Monday, April 2, 2018


By Cash Michaels
Contributing writer

            If black voters want real change, they just can’t vote for it, say North Carolina black leaders.
            They have to work for it. 
            They must understand that when they vote someone into office, they are hiring that candidate to work for them, which means they must keep that candidate accountable long after the election.
            “The upcoming elections are critical, especially for our young people,” says Congressman G. K. Butterfield (D-NC-1).
            “What more must we do to be saved?” asked Dr. T. Anthony Spearman, president of NCNAACP.
            Even though black females Democrats in Alabama are credited with helping to elect a white Democratic US Senator there for the first time in years recently, and Democrats, by and large, are feeling hopeful about taking back at least the US House, and possibly even the NC House, black voters showing up for the 2018 midterms is still an open question.
            By most indicators, even with the Trump Administration continuing to outrage many, black voters, this year, just aren’t feeling it.
            “4.4 million 2012 Obama voters stayed home in 2016 – more than a third of them black,” was the March 12th headline story in The Washington Post. Based on a report originally published by The New York Times, while “…12 percent of white voters who had backed Obama in 2012 voted for Trump four years later… eleven percent of black Obama 2012 voters stayed home.”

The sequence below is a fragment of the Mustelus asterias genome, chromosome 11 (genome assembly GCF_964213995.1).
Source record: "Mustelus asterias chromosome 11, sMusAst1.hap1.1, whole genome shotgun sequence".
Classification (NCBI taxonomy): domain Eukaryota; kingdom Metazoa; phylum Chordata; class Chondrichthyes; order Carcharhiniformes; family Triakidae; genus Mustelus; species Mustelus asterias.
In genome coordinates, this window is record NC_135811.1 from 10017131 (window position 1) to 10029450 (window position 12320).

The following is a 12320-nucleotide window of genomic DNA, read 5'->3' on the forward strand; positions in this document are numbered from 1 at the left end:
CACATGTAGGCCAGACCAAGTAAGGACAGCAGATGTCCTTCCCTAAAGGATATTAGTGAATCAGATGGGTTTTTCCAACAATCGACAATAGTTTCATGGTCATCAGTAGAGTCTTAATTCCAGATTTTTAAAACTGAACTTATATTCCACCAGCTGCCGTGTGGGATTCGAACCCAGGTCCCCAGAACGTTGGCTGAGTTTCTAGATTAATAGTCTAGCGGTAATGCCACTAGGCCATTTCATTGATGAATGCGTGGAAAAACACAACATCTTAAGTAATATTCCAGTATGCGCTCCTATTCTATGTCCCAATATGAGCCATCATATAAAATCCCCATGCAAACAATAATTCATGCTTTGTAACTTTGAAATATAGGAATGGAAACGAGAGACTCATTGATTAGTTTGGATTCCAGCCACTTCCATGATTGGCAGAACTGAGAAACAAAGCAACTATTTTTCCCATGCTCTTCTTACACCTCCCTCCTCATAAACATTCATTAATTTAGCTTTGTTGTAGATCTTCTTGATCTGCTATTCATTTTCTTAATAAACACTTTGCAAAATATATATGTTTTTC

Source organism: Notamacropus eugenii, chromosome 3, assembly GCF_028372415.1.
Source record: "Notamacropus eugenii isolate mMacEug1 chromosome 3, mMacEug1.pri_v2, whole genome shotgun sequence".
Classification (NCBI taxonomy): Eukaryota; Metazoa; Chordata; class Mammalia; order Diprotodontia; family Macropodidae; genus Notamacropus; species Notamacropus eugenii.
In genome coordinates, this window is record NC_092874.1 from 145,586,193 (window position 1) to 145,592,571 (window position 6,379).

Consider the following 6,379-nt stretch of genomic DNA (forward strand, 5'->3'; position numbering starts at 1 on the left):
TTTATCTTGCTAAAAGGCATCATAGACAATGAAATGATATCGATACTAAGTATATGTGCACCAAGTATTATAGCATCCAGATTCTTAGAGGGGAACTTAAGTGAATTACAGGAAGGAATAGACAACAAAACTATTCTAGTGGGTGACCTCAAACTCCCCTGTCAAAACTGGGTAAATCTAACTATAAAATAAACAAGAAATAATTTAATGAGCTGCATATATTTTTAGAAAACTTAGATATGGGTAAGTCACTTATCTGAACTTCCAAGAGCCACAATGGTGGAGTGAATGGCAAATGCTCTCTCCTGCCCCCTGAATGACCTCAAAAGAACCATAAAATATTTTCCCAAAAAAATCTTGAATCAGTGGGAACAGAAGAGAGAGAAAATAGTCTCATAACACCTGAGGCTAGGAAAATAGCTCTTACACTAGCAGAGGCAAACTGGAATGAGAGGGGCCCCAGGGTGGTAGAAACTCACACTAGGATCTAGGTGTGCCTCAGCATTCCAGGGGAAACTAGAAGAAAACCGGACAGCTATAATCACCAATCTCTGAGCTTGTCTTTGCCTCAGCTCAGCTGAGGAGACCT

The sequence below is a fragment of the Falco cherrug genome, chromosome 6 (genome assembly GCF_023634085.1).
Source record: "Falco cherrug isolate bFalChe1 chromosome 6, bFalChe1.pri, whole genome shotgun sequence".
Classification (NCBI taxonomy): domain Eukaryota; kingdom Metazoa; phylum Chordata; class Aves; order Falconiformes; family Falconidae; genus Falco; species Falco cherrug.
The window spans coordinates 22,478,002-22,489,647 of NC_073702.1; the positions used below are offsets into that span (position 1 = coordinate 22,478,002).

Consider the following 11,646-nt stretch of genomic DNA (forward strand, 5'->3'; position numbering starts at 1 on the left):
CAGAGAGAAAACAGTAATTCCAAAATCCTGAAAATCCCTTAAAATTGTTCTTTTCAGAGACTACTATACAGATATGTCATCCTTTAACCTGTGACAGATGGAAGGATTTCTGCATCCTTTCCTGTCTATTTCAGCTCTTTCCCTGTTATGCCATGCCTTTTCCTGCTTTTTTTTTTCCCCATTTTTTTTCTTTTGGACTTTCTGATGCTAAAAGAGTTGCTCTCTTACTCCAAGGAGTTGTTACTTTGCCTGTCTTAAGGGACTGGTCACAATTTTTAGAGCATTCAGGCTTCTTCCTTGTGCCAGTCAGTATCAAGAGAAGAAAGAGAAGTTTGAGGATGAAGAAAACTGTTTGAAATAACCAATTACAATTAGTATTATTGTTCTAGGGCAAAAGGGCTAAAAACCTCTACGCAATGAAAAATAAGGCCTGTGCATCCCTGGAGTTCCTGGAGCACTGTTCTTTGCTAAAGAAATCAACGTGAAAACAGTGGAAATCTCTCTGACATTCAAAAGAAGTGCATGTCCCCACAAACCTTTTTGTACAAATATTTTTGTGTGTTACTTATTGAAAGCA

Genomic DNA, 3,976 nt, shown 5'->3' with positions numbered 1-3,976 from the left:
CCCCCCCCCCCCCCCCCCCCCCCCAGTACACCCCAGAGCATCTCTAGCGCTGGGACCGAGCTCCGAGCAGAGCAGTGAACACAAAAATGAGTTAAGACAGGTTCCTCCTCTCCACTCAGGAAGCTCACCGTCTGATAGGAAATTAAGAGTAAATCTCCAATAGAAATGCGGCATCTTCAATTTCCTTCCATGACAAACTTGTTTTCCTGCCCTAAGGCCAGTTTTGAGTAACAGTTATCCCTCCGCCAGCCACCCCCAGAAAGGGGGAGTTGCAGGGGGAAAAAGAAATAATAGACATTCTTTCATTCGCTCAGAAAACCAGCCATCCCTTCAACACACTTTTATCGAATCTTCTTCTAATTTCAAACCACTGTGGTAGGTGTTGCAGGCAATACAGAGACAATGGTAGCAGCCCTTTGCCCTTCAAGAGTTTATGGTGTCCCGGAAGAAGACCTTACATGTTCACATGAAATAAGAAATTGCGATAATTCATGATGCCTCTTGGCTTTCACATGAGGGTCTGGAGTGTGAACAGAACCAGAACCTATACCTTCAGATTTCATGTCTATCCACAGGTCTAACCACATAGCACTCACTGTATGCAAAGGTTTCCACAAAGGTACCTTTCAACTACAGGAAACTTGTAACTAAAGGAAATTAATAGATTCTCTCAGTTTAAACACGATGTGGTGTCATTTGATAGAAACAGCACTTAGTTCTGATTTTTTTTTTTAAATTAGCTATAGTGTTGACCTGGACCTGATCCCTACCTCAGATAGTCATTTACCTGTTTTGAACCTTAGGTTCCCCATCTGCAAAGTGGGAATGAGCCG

The analysis is clear – if black voters showed up in decent percentages in 2016, Donald Trump most likely wouldn’t be president today. In fact, after his election, then President-elect Trump actually thanked black voters,
 Saying, “…They didn’t come out to vote for Hillary. They didn’t come out. And that was a big — so thank you to the African American community.”
            In North Carolina in 2016, the writing on the wall for a depressed black Democratic turnout came early in the form of lower than normal presidential year early voting black turnout. The fear is, the same may happen again this fall, especially since African-Americans historically don’t show up for midterm elections.
            For many black voters, there is an expressed sense of betrayal by the Democratic Party. They feel that being the party’s most loyal base of supporters has done little to change their fortunes, whether it be better employment, affordable housing, or fairer law enforcement in their communities.
            "Now people can wake up," Kelton Larson, 26, of Ohio told National Public Radio recently. "Black people have been voting for over 50 years, and nothing has ever changed. Our communities still look the same. We're still at the bottom of the economic poll."
            Here in North Carolina, black leaders are all too familiar with the African-American community’s perennial frustration with the political party is has supported overwhelming for decades. Even with more black elected officials than ever before, the failure of real, grassroots change, or “politics as usual,” is something many black voters, particularly millennials, have decided not to put up with anymore.
            But black Democratic leaders counter, that with Republicans in charge in the NC General Assembly, in Congress, and certainly in the White House, sitting on the sidelines during the 2018 midterm elections will not accomplish anything but embolden those who are making policies that ultimately hurt the African-American community.